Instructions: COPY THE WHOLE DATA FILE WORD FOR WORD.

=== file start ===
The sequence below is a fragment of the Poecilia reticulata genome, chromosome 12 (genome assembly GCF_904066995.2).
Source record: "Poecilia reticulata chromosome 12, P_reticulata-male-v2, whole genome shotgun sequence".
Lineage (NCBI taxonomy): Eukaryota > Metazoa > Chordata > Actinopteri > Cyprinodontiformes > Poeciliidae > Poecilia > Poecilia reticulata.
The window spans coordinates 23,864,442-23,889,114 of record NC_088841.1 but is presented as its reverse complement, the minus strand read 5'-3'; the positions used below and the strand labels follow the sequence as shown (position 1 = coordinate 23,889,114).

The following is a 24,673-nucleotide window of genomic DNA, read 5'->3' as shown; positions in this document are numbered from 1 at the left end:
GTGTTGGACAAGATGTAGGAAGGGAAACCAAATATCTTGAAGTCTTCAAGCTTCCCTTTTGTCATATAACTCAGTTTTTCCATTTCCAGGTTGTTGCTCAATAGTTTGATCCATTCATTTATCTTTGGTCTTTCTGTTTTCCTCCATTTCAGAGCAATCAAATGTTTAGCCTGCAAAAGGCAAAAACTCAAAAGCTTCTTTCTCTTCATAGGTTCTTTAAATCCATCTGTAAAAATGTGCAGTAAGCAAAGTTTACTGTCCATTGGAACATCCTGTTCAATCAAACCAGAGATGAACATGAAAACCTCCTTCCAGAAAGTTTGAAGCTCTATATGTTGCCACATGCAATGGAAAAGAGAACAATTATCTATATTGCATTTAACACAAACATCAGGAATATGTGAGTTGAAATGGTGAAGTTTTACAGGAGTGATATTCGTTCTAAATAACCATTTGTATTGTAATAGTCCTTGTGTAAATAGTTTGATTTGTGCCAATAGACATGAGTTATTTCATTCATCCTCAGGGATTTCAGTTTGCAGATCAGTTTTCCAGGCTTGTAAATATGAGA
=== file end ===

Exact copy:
The sequence below is a fragment of the Poecilia reticulata genome, chromosome 12 (genome assembly GCF_904066995.2).
Source record: "Poecilia reticulata chromosome 12, P_reticulata-male-v2, whole genome shotgun sequence".
Lineage (NCBI taxonomy): Eukaryota > Metazoa > Chordata > Actinopteri > Cyprinodontiformes > Poeciliidae > Poecilia > Poecilia reticulata.
The window spans coordinates 23,864,442-23,889,114 of record NC_088841.1 but is presented as its reverse complement, the minus strand read 5'-3'; the positions used below and the strand labels follow the sequence as shown (position 1 = coordinate 23,889,114).

The following is a 24,673-nucleotide window of genomic DNA, read 5'->3' as shown; positions in this document are numbered from 1 at the left end:
GTGTTGGACAAGATGTAGGAAGGGAAACCAAATATCTTGAAGTCTTCAAGCTTCCCTTTTGTCATATAACTCAGTTTTTCCATTTCCAGGTTGTTGCTCAATAGTTTGATCCATTCATTTATCTTTGGTCTTTCTGTTTTCCTCCATTTCAGAGCAATCAAATGTTTAGCCTGCAAAAGGCAAAAACTCAAAAGCTTCTTTCTCTTCATAGGTTCTTTAAATCCATCTGTAAAAATGTGCAGTAAGCAAAGTTTACTGTCCATTGGAACATCCTGTTCAATCAAACCAGAGATGAACATGAAAACCTCCTTCCAGAAAGTTTGAAGCTCTATATGTTGCCACATGCAATGGAAAAGAGAACAATTATCTATATTGCATTTAACACAAACATCAGGAATATGTGAGTTGAAATGGTGAAGTTTTACAGGAGTGATATTCGTTCTAAATAACCATTTGTATTGTAATAGTCCTTGTGTAAATAGTTTGATTTGTGCCAATAGACATGAGTTATTTCATTCATCCTCAGGGATTTCAGTTTGCAGATCAGTTTTCCAGGCTTGTAAATATGAGA